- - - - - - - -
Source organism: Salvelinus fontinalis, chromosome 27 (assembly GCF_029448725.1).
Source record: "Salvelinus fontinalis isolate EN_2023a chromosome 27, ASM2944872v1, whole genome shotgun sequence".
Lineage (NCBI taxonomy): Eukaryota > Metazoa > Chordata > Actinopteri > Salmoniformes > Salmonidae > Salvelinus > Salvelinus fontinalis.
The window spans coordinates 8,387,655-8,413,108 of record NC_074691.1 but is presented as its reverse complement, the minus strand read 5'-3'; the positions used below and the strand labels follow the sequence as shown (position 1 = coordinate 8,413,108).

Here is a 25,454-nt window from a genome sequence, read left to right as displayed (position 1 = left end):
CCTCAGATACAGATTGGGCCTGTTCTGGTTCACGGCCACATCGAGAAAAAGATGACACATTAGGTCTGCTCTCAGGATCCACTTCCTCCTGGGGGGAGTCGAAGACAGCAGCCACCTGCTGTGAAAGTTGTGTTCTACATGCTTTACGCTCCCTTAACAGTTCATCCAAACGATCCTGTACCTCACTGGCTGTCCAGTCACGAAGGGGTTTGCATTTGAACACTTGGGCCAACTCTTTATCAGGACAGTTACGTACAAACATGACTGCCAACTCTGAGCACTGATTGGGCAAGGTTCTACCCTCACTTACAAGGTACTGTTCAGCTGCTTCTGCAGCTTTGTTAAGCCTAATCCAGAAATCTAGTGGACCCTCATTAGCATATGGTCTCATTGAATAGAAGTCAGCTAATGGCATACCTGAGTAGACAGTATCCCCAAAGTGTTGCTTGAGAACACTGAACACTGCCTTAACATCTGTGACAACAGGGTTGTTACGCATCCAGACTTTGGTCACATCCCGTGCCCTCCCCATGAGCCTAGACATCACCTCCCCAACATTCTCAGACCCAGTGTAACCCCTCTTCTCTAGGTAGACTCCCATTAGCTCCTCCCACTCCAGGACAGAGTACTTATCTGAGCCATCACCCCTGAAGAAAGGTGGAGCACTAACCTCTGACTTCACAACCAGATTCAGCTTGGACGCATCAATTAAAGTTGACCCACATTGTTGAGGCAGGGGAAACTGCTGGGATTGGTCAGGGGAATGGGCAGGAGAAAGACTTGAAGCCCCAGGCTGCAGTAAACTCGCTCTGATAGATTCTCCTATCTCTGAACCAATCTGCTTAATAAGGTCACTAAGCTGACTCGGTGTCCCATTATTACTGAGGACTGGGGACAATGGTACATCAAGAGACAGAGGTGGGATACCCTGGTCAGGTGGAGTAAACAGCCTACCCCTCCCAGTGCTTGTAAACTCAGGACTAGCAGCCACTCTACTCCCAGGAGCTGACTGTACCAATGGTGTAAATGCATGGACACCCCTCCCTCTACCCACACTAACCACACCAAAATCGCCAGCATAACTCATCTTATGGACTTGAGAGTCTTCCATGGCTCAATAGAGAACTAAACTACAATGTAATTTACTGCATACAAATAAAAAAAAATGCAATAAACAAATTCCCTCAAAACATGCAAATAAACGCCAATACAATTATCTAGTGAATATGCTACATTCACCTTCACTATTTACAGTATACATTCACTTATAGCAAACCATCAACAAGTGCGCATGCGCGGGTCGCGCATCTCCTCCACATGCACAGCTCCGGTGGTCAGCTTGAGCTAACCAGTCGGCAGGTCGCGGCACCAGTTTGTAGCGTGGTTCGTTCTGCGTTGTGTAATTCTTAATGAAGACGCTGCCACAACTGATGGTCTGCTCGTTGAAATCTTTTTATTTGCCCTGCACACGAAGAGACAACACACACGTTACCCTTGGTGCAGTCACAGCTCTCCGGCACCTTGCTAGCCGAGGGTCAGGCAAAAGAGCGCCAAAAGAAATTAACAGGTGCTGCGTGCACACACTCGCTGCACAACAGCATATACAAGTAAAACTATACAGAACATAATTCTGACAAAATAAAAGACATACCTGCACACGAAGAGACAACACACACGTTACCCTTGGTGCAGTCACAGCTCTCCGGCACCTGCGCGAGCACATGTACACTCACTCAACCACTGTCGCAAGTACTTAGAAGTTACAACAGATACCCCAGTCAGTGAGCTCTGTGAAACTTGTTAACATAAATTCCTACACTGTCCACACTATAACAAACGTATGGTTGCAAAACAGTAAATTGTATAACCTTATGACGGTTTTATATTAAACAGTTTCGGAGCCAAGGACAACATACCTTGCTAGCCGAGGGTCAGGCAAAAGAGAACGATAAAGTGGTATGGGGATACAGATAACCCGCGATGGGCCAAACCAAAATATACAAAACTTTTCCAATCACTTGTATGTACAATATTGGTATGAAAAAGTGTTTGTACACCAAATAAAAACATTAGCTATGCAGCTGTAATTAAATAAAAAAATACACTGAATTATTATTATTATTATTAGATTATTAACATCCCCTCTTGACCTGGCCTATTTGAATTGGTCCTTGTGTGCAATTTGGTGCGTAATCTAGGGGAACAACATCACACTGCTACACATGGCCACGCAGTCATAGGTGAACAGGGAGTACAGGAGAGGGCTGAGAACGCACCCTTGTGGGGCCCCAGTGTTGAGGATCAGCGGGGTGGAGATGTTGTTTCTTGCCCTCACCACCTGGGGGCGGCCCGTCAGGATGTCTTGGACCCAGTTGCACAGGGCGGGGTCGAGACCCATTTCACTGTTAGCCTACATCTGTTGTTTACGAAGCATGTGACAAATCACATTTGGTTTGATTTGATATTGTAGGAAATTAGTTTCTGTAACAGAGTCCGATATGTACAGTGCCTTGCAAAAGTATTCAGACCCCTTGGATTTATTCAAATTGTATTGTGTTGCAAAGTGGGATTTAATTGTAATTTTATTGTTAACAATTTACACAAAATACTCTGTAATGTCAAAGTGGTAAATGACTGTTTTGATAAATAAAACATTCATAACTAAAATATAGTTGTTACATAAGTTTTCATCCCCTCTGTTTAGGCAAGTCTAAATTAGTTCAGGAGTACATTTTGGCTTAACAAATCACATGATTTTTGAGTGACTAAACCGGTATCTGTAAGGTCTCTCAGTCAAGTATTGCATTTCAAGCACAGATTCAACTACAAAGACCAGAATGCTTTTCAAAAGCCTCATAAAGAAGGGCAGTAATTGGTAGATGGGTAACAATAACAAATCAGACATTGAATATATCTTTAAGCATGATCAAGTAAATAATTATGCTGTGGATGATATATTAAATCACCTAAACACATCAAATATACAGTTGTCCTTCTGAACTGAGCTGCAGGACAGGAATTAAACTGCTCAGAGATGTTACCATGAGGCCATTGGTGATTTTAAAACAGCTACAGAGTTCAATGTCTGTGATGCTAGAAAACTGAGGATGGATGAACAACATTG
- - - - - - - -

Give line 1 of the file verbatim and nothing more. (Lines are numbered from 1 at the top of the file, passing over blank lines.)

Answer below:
Source organism: Salvelinus fontinalis, chromosome 27 (assembly GCF_029448725.1).